News & Commentary

March 10, 2019

Labor activist and union organizer Nerexda Soto was arrested Wednesday when she met with Unite Here workers on site at the Hyatt-owned Andaz Hotel in West Hollywood.  A small group of Unite Here Local 11 workers and supporters protested the arrest Friday.  Protestors demand that hotel management allow union representatives to communicate with members on hotel grounds.  The Andaz Hotel is one of eight area hotels that have yet to secure a deal with workers, after contracts expired November 30.  Sixteen other hotels have settled negotiations.

College athletes may not be closer to full pay days, but, for their work as student-athletes, they can now receive more benefits, following a ruling on an antitrust suit in the U.S. District for the Northern District of California.  Judge Claudia Wilken ruled that the NCAA cannot “limit compensation or benefits related to education.”  Schools can supply more scholarship money – for postgraduate degrees, study abroad travel, etc. – as well as furnish supplies tied to education – including computers and musical instruments.   The plaintiffs, former West Virginia football player Shawne Alston, Clemson player Martin Jenkins, and others, sought an injunction lifting all caps on compensation and striking down rules that prohibit a “free market” system of financial incentives.  Judge Wilken expanded available compensation, but narrowly tied that compensation to education-related expenses.  Commentators consider this ruling a non-win for both sides.   But both sides are claiming victory.  Plaintiffs-attorney Steve Berman has stated that the case has exposed that the “NCAA’s weak justifications for this unfair system are based on a self-serving mythology that does not match the facts.”  NCAA legal counsel Donald Remy sees the ruling as a strong protection for amateurism, recognizing that “college sports should be played by student-athletes, not by paid professionals.”  The Ninth Circuit will hear the appeal, should either side pursue it.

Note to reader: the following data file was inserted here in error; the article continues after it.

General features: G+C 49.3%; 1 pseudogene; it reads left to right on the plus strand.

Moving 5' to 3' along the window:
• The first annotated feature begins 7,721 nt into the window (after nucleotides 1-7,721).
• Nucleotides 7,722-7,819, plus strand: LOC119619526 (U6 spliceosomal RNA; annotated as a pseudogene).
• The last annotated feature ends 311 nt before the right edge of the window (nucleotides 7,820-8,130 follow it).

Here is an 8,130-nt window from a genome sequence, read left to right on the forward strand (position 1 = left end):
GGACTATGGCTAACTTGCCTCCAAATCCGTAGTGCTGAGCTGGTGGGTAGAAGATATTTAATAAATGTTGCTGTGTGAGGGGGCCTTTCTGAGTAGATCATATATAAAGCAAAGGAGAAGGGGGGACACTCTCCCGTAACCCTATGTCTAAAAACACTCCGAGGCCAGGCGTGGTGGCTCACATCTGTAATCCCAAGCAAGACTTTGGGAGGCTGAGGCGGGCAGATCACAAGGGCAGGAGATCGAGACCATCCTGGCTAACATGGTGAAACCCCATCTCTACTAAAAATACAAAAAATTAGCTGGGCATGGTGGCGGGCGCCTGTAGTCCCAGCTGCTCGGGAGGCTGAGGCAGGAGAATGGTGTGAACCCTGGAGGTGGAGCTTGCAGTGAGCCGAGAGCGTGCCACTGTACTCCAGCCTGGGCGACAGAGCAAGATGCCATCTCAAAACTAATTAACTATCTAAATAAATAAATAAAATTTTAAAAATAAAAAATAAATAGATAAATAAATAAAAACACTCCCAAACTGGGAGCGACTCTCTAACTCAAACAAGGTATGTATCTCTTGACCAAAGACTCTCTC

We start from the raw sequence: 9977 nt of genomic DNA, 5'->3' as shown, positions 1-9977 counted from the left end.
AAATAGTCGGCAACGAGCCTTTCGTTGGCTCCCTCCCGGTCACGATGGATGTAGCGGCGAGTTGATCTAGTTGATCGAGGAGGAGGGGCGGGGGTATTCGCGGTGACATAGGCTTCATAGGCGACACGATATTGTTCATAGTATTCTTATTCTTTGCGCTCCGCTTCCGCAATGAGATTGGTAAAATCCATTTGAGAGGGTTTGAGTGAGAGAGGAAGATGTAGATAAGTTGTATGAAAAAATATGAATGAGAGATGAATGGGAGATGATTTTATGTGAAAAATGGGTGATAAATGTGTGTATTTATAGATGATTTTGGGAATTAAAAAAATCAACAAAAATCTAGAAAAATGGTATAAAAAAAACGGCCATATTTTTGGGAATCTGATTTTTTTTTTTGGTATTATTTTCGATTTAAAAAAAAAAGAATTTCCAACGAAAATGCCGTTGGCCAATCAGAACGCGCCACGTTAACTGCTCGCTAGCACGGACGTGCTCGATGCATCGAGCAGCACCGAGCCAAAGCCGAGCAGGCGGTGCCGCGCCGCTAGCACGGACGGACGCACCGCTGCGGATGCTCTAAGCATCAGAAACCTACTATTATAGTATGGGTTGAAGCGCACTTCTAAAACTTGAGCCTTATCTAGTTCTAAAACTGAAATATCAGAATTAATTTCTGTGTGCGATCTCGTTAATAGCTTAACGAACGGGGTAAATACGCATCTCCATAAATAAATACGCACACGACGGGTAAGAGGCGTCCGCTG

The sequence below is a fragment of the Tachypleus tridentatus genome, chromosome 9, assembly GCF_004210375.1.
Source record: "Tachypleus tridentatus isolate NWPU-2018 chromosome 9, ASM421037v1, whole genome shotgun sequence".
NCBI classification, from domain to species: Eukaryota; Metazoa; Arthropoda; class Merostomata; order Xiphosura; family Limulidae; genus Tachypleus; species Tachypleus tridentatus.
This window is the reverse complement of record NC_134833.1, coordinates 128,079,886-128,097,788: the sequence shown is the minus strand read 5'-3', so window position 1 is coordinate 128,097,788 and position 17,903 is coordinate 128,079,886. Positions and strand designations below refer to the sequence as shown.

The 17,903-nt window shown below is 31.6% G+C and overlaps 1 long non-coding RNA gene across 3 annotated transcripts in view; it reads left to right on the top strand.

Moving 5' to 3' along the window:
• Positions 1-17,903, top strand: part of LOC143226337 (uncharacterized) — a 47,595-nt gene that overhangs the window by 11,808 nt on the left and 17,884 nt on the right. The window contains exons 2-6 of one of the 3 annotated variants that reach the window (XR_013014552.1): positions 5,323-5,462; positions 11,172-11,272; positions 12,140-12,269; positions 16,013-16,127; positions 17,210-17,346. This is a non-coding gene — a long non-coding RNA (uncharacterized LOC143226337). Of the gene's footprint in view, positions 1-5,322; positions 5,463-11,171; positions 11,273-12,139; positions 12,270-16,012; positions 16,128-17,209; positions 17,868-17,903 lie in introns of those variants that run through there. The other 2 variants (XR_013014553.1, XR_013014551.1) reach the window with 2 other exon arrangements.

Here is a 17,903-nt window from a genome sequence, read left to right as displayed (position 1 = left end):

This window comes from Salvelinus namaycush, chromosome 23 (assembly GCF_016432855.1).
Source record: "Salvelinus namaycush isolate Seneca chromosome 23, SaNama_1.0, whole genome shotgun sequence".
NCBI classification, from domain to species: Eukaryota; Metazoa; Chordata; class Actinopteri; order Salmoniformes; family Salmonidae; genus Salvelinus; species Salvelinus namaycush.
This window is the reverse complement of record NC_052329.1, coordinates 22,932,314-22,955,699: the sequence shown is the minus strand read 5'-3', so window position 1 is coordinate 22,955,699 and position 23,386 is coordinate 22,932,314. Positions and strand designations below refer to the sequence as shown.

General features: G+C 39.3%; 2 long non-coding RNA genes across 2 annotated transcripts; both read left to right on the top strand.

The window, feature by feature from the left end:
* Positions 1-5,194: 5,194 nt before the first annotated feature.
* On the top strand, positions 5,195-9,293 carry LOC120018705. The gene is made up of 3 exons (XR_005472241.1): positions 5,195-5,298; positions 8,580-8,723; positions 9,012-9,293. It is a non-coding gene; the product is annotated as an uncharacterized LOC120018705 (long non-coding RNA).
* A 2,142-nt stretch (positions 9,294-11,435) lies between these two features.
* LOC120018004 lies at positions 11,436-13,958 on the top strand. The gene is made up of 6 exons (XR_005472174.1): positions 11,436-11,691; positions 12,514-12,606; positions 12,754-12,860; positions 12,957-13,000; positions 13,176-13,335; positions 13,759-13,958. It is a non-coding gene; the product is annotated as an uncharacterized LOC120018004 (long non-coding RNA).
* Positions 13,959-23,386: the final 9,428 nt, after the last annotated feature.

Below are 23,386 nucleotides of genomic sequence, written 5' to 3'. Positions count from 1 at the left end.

Full-time employees at the University of Virginia will earn what may be a living wage ($15 an hour), starting January 2020.  The $15 figure appears to cut the difference between the living wage calculated for a single adult in Charlottesville in 2018 – $12.02 – and that estimated for a family of four with two working adults – $16.95.  As the Cavalier Daily reported last fall, these numbers – results of MIT’s living wage calculator – do not account for the value of benefits that UVa employees earn but contract workers do not.  Contract employees have not traditionally earned the same wages as their university-employed counterparts – in 2018, UVa paid employees a minimum of $12.38, while Aramark paid UVa’s dining staff a minimum of $10.65.